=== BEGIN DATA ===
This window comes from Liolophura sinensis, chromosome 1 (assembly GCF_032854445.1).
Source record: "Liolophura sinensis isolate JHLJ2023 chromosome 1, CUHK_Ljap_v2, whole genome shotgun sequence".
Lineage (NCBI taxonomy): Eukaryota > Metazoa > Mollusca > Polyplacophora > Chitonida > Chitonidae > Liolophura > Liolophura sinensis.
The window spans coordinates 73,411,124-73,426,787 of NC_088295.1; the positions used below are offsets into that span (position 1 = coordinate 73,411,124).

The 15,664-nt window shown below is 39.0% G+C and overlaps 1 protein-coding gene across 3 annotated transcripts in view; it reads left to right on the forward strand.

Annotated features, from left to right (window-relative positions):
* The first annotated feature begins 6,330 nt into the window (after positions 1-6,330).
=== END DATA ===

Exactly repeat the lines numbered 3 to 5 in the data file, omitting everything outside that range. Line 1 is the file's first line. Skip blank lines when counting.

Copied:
Lineage (NCBI taxonomy): Eukaryota > Metazoa > Mollusca > Polyplacophora > Chitonida > Chitonidae > Liolophura > Liolophura sinensis.
The window spans coordinates 73,411,124-73,426,787 of NC_088295.1; the positions used below are offsets into that span (position 1 = coordinate 73,411,124).

The 15,664-nt window shown below is 39.0% G+C and overlaps 1 protein-coding gene across 3 annotated transcripts in view; it reads left to right on the forward strand.